Keith knew two Civil War cavalrymen who had seen an enormous amount of battle in the Civil War. Major R. E. Stratton fought in the Confederacy's 1st Texas Regiment. Samuel H. Fletcher fought in the Union's 2nd Illinois Cavalry.
    "Both Maj. Stratton and Sam Fletcher told me the .36 Navy with full loads was a far better man killer than any .38 Special they had ever seen used in gun fights," Keith wrote.
    "Maj. Stratton said that for a man stopper he preferred the round ball with chamber full of FFG to the pointed conical bullet," Keith wrote. "Sam Fletcher also told me he preferred a pure lead round ball in his Navy Colts with chamber full of black powder, to the issued conical ball load.
    "Fletcher claimed the round ball dropped enemy cavalrymen much better and took all the fight out of them, whereas the pointed bullet at times would only wound and leave them fighting.
    "Fletcher stated, however, that when foraging and shooting cattle for meat, the pointed bullet was the best for body shots that had to be taken where penetration was needed. But that on all frontal shots on beef, the old round ball was plenty good and would reach the brain --- even on bulls.
    "Major Stratton claimed that while the big Dragoon was slower for quick-draw work, once you had it in your hand it was the best cavalry pistol of all," Keith wrote. "It would drop a horse as easily as a man with its .45-caliber round or conical ball and 50 grains of FFG black powder."
    Interesting stuff, no?
    Reply With Quote
     
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  13. Kleanbore

    Kleanbore Moderator Staff Member

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    I think that a small 10 shot .380 that is reliable and that handles well would be a better choice than a 6 shot .380 pistol of comparable size.

    I think that a 9mm is more effective ballistically than a .380, and that it is therefore generally a better choice--with this exception: in a "micro" or "pocket" gun of the same size, fit and weight, a .380 will recoil less than a 9, and is therefore preferable for defensive use.

    Lower recoil is important for several reasons:
    1. A pistol with lighter recoil can be fired more rapidly in controlled fire, providing a higher probability of scoring critical hits, all other things being equal;
    2. In extensive practice, a lighter-recoiling gun will be less apt to cause nerve damage, joint damage, and tendon damage; ad
    3. Flinching will be less of a problem.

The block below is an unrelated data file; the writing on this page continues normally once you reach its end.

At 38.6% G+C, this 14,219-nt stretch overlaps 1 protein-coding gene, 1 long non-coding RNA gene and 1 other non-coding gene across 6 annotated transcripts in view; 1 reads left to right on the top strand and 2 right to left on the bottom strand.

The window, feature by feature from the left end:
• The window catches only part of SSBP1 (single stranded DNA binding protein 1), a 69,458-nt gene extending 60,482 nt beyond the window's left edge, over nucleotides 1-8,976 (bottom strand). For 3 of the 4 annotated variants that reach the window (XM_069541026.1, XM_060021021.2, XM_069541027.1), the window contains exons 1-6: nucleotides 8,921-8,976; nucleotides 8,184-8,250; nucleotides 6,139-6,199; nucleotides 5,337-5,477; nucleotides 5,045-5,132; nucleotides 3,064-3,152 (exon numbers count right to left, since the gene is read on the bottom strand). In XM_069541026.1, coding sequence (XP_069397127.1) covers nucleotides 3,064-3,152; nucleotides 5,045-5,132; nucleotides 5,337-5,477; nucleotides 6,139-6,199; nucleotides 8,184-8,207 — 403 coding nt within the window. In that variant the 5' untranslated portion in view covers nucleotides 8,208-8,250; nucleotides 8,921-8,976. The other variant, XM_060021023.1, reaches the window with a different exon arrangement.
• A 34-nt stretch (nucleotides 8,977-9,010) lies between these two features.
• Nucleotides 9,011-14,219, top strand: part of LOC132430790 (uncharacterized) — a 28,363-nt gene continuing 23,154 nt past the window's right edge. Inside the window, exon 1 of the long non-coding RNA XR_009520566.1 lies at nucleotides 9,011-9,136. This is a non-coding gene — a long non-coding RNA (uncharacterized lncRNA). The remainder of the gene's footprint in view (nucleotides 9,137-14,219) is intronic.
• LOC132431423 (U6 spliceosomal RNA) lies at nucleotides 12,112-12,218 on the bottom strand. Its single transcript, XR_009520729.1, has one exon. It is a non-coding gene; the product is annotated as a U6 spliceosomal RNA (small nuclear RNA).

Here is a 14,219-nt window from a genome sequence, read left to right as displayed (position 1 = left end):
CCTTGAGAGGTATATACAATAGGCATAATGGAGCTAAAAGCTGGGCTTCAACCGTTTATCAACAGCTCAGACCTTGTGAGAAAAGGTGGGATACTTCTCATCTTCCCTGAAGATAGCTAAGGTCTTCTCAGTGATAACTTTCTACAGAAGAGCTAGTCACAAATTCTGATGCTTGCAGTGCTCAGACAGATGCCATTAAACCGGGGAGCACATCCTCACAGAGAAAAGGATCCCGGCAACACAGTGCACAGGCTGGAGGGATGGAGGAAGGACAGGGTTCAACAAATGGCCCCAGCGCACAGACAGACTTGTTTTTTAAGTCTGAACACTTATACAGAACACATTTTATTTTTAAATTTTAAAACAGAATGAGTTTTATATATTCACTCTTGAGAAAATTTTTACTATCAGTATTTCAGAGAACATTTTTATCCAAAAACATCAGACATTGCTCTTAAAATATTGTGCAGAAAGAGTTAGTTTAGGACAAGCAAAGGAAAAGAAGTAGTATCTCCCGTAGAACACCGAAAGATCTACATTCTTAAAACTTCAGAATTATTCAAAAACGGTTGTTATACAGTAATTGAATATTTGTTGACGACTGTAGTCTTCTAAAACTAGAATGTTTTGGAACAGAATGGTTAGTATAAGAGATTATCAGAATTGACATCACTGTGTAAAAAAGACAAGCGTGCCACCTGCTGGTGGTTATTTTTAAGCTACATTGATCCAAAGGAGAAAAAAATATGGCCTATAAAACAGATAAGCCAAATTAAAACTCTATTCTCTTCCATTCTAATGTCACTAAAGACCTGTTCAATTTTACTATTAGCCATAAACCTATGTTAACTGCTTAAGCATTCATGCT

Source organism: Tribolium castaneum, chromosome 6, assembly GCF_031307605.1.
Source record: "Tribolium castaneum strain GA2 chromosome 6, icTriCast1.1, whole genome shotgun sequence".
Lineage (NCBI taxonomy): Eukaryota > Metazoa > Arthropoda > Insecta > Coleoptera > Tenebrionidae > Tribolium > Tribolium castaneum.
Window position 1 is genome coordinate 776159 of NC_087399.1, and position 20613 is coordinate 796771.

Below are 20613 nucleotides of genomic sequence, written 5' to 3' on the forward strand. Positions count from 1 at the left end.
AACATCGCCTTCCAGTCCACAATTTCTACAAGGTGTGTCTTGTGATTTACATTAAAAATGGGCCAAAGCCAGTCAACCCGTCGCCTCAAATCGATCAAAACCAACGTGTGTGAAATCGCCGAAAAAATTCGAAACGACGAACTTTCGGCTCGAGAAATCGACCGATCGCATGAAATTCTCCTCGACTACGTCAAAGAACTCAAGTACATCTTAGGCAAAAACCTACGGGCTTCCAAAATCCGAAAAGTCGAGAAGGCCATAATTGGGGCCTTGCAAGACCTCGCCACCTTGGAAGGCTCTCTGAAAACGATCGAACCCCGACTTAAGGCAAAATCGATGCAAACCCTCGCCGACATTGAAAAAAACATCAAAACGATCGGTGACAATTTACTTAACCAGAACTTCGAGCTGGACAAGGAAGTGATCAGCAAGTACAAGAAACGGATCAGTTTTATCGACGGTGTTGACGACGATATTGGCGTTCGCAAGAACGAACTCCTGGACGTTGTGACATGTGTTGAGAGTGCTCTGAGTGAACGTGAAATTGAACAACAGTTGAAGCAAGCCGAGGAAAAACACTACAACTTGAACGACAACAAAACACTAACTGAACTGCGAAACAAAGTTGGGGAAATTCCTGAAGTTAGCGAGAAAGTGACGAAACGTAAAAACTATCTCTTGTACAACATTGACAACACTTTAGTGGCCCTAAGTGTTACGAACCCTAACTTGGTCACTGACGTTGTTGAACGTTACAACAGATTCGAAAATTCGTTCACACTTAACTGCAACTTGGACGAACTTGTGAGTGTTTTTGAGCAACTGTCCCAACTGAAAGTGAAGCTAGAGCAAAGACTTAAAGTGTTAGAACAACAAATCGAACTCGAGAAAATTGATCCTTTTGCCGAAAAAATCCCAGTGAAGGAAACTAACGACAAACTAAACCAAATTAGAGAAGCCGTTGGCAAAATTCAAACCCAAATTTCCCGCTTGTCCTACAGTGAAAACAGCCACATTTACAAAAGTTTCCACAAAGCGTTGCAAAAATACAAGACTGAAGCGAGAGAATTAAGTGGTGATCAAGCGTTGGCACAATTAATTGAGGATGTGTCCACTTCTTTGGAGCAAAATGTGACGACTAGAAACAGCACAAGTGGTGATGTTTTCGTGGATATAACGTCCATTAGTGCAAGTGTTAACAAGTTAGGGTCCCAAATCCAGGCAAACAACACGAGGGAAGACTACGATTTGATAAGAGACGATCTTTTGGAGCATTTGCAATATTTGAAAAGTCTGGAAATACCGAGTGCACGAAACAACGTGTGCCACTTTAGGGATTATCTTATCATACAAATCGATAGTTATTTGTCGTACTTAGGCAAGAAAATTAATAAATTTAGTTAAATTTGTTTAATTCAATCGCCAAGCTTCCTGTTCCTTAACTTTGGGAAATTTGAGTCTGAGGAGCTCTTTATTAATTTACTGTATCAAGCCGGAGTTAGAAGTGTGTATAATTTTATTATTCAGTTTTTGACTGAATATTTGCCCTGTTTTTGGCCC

Larger, heavier guns are easier to shoot well than "pocket" or "micro" pistols. The latter are useful for backup and when circumstances mitigate against the carrying of larger pistols.
     
  14. JCooperfan1911

    JCooperfan1911 Member

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    A .9mm is indeed quite small.

    The .380 Max is as wide, if not wider, than the P365/Hellcat sized guns and will offer no benefit for concealability purposes.

    It will recoil less than the 9mms and be a few ounces lighter. But .380 from a short barrel reallt struggles to both expand well and penetrate to the proper depth. Load selection is vital with a .380, as so few JHPs in that cal are worth anything. The 9mm doesn’t have that problem. The cartridge is energetic enough that most hollow points perform nicely even from compact barrel lengths.

    I hear people saying the 9mm subcompacts are snappy and brutal to shoot. To me, this has not been the case at all. They are easily controllable and I am not a strong or large man.

    The only place this new LCP Max has is for women, children, and those with health of grip strength issues. Any reasonably able male can easily handle the 9mm guns that are of identical size and barely any more weight. The 9mm has proven the world over as a very capable defensive cartridge. The .380 only has about half the power, and is marginal at best.

    Just my opinion.
     
    Last edited: Jul 10, 2021
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  15. MedWheeler

    MedWheeler Member

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    JCooperfan1911 writes:

    Indeed, like an angry grain of sand hitting you.
     
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  16. MedWheeler

    MedWheeler Member

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    I didn't consider it a "game changer" (gawd, I'm so tired of that term!) when it was announced, nor did I when I laid eyes on one the next day. But, I do subscribe that "more can be better" at times and, with the minimal increase in overall profile allowing for four more rounds, it kind of seemed like a no-brainer to explore the new option.